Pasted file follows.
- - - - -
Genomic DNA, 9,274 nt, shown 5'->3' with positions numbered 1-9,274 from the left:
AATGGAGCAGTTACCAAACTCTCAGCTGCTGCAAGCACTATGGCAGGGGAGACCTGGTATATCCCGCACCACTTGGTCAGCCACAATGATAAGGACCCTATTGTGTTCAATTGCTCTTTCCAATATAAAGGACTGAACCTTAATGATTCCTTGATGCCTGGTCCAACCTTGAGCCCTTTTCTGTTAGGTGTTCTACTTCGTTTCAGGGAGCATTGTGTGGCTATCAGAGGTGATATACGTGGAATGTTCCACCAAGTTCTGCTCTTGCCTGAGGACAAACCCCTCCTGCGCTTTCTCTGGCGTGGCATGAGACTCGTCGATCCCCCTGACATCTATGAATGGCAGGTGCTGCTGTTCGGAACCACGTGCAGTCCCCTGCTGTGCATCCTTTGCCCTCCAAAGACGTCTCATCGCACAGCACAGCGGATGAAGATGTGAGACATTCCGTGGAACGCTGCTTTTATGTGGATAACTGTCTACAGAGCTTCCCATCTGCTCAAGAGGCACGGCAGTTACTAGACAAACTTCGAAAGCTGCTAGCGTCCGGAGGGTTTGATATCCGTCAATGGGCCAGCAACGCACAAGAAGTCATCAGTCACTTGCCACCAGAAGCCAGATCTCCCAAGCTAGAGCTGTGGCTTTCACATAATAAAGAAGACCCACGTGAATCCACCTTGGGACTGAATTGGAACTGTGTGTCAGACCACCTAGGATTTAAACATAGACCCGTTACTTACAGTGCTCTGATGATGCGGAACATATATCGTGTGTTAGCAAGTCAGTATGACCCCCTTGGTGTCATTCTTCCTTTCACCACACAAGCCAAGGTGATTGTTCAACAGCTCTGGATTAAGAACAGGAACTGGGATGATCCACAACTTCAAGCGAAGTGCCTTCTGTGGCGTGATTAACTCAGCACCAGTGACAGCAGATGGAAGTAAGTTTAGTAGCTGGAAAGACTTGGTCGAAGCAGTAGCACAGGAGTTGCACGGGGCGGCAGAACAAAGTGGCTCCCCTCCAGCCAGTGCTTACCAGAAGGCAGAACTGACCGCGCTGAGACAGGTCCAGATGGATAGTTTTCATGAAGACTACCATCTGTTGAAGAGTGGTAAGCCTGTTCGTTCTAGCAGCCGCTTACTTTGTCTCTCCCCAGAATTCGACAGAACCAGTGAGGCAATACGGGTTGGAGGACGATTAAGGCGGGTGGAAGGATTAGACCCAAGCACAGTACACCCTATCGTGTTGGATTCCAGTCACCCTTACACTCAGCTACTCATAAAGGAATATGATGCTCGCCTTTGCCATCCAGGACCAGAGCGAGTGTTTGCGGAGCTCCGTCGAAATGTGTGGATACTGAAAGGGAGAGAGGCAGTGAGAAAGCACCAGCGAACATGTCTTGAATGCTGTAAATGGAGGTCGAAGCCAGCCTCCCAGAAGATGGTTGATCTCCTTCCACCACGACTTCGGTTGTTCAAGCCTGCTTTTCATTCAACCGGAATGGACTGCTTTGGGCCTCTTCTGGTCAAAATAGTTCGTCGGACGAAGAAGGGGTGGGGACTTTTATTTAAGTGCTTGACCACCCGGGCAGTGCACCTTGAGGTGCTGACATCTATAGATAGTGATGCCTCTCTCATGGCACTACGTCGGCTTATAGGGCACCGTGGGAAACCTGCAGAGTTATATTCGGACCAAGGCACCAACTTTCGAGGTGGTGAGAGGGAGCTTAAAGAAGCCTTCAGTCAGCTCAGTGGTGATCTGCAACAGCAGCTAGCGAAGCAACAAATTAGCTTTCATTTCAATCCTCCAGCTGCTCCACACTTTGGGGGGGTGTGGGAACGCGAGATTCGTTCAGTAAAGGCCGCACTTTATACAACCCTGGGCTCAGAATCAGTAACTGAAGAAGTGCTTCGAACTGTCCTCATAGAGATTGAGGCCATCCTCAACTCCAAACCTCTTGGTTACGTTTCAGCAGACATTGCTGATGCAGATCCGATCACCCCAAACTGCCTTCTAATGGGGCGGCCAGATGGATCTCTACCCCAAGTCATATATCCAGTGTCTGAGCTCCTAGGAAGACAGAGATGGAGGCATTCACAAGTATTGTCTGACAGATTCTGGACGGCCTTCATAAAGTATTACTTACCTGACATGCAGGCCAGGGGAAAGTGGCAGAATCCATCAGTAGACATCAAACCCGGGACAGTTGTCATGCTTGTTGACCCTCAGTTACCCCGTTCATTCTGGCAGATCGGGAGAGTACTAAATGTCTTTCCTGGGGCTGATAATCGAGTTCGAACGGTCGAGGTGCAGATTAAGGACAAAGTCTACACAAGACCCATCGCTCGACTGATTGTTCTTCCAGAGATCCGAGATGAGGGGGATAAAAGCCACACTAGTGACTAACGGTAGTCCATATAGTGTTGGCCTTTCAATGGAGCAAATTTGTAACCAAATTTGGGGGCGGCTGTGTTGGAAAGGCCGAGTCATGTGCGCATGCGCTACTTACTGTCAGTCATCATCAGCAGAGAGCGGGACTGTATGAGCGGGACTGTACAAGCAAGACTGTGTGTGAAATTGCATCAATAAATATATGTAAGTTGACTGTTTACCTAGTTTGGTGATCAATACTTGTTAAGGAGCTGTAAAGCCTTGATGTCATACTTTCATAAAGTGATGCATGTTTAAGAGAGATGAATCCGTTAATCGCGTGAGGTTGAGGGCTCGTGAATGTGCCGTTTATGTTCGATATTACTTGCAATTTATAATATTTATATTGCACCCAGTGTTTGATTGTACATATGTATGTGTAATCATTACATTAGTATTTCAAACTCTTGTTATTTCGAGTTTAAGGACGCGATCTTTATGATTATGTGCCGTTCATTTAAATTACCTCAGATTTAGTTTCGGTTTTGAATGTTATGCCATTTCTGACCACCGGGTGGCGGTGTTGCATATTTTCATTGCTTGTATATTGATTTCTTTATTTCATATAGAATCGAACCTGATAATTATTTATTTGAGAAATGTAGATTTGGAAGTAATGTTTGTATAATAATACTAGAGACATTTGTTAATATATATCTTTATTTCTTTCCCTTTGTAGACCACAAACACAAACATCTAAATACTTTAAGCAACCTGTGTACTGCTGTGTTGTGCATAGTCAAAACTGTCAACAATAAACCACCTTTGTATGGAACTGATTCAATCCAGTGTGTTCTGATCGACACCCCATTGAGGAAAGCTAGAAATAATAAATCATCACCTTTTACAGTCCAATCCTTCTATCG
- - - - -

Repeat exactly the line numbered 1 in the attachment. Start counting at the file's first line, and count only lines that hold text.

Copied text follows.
Genomic DNA, 9,274 nt, shown 5'->3' with positions numbered 1-9,274 from the left: